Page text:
A Mediterranean-style diet has purported to reduce the risk of heart attacks, strokes, and deaths from heart disease. A recent study from the University of Barcelona published in the New England Journal of Medicine showed that those at a cardiovascular risk who followed this diet reduced their cardiovascular events by 28%.
The major component of the Mediterranean diet is heart healthy fats especially from olive oil and nuts. Study participants were told to consume either four tablespoons daily of either extra-virgin olive oil or an ounce of nuts (walnuts, almonds, or hazelnuts.)
(Did You Know? There is loose data supporting the Mediterranean diet and a slower rate of physical and cognitive decline in the elderly.)
Other components to the study:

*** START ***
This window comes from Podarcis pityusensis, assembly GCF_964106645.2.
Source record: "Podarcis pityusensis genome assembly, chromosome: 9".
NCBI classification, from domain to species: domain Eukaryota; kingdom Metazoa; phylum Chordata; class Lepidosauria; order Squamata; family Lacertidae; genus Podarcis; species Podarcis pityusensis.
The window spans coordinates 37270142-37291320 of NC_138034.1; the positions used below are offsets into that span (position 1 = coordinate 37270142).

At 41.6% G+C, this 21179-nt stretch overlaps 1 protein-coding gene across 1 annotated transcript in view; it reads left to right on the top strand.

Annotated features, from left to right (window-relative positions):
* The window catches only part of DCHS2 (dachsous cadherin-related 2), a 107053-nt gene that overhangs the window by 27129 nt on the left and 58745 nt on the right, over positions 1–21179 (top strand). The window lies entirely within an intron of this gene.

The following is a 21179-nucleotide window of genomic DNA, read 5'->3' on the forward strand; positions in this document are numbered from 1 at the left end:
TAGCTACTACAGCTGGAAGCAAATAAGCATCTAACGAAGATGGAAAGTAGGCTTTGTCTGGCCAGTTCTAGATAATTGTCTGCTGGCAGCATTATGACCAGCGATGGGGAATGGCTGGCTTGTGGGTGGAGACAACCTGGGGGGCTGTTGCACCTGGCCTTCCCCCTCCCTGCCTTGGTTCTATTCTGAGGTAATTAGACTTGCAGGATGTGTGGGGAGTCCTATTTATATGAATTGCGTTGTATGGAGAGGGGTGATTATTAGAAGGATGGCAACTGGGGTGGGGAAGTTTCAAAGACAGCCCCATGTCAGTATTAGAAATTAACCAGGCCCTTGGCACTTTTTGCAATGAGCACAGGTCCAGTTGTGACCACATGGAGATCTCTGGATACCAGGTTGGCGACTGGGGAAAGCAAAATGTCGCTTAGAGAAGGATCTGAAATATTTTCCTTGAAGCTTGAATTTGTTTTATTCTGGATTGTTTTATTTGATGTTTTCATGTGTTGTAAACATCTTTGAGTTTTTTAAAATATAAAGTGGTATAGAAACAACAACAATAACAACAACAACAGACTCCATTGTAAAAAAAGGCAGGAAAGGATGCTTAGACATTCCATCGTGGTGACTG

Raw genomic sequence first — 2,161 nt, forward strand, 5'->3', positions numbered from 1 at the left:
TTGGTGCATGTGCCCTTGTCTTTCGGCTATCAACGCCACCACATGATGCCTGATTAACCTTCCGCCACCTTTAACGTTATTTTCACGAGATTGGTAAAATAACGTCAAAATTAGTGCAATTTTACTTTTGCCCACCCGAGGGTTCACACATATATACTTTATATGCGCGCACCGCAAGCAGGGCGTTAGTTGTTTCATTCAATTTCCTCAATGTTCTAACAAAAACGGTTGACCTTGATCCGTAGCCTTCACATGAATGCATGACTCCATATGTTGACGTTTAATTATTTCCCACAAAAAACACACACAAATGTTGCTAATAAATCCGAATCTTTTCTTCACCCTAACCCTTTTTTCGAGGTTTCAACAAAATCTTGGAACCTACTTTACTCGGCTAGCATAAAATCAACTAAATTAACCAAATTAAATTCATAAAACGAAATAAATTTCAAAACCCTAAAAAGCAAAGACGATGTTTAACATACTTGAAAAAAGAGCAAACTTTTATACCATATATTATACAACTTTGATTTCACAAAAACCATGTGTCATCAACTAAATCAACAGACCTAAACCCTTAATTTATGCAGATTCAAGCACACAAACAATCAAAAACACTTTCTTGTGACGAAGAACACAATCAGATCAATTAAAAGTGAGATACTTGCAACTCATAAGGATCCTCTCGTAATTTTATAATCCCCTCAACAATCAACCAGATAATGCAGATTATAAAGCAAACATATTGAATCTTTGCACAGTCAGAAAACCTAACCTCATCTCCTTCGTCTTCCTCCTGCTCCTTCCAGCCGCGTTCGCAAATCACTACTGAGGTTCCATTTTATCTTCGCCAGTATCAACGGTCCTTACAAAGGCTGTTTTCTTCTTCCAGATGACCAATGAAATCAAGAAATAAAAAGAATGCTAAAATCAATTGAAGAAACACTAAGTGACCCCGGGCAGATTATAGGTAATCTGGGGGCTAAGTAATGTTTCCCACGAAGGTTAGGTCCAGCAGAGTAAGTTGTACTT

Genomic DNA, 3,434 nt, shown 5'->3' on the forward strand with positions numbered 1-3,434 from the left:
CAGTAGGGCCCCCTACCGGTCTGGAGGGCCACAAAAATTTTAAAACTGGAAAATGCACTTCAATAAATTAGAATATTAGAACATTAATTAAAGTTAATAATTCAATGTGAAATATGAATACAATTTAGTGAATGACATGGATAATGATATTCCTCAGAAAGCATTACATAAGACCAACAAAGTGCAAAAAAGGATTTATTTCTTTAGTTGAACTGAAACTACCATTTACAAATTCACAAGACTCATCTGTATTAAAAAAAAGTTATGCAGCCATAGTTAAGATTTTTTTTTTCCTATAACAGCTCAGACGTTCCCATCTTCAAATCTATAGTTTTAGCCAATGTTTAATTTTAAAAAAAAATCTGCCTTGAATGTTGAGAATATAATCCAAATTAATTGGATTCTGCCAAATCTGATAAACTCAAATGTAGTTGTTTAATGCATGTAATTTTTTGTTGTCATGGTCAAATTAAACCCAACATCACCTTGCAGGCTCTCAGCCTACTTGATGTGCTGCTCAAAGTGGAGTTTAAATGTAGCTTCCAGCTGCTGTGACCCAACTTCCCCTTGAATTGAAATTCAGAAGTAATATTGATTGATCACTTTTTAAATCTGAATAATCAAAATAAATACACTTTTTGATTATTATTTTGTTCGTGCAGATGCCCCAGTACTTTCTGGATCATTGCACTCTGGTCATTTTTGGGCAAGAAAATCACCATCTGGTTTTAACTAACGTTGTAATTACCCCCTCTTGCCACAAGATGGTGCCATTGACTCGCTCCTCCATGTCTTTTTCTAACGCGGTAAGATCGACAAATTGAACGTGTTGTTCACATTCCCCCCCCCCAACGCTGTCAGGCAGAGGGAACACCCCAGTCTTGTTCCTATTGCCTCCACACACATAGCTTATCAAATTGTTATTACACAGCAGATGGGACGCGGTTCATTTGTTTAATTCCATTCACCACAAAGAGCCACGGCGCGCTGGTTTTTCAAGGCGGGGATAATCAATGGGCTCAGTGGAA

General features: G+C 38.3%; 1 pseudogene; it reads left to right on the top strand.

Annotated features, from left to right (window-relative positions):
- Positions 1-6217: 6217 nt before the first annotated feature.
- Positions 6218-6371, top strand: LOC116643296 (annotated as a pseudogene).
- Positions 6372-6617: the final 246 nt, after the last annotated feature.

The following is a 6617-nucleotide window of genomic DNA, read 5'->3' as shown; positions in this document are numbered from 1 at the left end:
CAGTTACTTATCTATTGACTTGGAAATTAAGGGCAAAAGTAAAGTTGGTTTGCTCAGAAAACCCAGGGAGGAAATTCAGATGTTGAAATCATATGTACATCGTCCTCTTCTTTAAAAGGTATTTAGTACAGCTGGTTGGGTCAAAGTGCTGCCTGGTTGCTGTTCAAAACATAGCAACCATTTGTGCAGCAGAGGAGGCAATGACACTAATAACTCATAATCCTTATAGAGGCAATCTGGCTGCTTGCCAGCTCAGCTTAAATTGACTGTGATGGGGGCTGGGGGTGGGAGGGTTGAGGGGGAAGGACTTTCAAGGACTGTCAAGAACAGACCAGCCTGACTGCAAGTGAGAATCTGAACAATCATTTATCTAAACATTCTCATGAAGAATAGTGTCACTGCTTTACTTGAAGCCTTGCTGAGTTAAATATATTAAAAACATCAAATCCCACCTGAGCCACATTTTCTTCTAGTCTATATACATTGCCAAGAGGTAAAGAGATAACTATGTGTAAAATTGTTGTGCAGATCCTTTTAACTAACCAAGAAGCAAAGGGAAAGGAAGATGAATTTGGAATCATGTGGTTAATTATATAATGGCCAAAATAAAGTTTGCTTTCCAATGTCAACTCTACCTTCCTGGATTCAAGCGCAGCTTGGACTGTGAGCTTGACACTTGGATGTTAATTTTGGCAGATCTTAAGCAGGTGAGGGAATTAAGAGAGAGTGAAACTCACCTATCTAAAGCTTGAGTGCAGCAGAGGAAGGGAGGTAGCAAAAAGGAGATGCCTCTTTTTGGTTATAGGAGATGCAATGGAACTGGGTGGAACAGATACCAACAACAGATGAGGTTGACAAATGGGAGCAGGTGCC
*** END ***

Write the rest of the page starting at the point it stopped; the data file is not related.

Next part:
At least two daily servings of vegetables, including a salad.
At least three daily servings of fresh fruit.
At least three weekly servings of legumes, such as beans, lentils, garbanzo beans, soybeans, and peas.
At least three weekly meals of fish or seafood, especially salmon, tuna, or sardines.
A sauce of tomatoes and onion, often including garlic and herbs, simmered in olive oil, at least twice a week.
Wine with dinner, for those who drank alcohol.
The participants were also asked to cut down on fatty and processed red meat, pastries, and fat-based spreads.
– Tufts University Health and Nutrition Letter